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starman345
Wait, I'm Thinking
*****

Reged: 07/06/10

Loc: New Brunswick, Canada
Re: 14" Hubble Optics Project new [Re: starman345]
      #5487071 - 10/24/12 02:01 PM Attachment (34 downloads)

More progress today, I installed the Protostar flockboard or whatever its called inside the secondary cage. I was nervous about doing this. According to the K&B book put the Kydex in the freezer first..since this isn't Kydex I'm using but Protostar I didn't know if I needed to do that or not. It was quickly evident that wouldn't work. As soon as I took it out of the freezer condensation began to form on it so no way it would stick to the tape on the inside of the secondary rings. So..I wiped it down, by this time it had warmed a bit so I began...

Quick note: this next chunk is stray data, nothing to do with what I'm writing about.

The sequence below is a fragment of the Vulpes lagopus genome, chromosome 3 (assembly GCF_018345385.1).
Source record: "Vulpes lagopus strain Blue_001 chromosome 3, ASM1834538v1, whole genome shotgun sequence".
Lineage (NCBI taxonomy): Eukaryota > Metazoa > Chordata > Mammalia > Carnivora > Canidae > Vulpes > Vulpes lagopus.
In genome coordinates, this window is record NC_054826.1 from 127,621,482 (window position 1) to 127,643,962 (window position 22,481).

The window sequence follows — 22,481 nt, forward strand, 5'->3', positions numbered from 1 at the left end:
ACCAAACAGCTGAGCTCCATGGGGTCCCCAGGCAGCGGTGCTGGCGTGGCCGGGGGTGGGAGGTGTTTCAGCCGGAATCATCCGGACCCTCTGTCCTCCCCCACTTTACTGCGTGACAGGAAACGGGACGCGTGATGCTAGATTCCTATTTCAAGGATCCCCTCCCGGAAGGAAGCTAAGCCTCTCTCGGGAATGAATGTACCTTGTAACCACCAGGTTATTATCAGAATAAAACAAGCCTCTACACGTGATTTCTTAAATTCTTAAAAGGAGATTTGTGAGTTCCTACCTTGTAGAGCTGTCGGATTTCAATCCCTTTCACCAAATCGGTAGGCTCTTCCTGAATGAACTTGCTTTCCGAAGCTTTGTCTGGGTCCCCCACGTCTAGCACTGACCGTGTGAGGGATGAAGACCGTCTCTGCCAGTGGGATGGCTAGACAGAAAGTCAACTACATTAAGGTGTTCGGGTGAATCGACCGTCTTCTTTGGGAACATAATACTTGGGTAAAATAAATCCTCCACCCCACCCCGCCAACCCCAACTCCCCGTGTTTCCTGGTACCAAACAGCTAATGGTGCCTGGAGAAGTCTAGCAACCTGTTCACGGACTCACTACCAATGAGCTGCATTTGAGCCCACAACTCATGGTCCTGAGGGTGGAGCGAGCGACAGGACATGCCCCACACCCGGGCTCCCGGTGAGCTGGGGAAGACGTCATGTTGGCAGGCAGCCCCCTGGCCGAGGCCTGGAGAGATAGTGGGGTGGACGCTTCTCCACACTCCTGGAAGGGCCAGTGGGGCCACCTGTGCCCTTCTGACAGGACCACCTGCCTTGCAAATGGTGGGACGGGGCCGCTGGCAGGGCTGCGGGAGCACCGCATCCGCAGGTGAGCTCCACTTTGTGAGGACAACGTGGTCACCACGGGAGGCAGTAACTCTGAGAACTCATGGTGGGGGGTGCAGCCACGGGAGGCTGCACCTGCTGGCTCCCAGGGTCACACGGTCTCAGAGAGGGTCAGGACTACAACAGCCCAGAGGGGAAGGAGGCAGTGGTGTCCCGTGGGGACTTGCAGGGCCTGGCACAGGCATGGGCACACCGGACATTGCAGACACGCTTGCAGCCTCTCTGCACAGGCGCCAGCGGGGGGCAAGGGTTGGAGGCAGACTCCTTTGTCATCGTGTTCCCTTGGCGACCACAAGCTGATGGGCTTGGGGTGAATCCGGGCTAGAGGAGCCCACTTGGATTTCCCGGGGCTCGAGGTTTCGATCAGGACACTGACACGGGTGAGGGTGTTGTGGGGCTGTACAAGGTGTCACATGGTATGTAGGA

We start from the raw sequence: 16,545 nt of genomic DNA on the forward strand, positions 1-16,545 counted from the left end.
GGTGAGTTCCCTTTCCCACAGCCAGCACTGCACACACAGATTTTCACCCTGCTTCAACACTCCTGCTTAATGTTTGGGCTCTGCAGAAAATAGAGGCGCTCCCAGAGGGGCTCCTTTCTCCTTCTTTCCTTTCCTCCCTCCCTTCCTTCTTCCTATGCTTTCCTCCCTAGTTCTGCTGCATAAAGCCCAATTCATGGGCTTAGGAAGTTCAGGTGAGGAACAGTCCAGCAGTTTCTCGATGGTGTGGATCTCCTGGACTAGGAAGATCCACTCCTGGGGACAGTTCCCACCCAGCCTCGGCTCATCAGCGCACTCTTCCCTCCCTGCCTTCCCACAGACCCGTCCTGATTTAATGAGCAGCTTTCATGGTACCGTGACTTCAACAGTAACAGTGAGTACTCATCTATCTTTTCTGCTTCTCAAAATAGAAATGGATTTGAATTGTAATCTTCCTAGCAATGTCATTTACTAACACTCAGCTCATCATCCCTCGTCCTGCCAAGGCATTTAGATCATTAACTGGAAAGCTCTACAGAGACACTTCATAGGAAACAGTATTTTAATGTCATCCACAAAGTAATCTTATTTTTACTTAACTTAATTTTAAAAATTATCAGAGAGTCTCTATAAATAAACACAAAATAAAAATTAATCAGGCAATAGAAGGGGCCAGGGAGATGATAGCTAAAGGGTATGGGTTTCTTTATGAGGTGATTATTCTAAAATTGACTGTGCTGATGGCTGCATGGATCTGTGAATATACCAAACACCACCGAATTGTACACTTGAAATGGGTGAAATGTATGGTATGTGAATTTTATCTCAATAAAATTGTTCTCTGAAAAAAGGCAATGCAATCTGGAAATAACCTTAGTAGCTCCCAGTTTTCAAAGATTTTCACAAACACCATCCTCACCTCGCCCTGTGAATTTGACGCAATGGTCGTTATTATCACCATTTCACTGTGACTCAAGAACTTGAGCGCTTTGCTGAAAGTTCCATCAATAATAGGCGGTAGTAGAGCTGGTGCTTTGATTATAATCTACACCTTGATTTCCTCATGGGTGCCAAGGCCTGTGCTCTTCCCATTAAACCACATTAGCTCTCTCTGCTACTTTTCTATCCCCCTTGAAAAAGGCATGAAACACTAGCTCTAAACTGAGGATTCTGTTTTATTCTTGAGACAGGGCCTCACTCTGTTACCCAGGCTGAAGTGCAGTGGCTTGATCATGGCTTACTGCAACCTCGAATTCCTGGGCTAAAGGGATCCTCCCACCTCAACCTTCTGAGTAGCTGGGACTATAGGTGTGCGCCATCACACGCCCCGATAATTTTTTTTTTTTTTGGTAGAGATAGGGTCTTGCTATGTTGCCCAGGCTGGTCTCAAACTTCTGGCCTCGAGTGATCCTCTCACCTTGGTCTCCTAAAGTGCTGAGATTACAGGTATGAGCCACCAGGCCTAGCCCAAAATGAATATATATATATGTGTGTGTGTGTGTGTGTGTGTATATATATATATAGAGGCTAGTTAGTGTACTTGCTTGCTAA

I used carpet tape on the secondary rings, outdoor carpet tape, that stuff is really sticky, hope I never have to take it off.


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starman345
Wait, I'm Thinking
*****

Reged: 07/06/10

Loc: New Brunswick, Canada
Re: 14" Hubble Optics Project new [Re: starman345]
      #5487074 - 10/24/12 02:03 PM Attachment (31 downloads)

Since I could find only 1 1/2" wide tape I had to trim it with my utility knife, got glue goo all over the blade and had to clean it a few times but got it done.

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starman345
Wait, I'm Thinking
*****

Reged: 07/06/10

Loc: New Brunswick, Canada
Re: 14" Hubble Optics Project new [Re: starman345]
      #5487078 - 10/24/12 02:06 PM Attachment (31 downloads)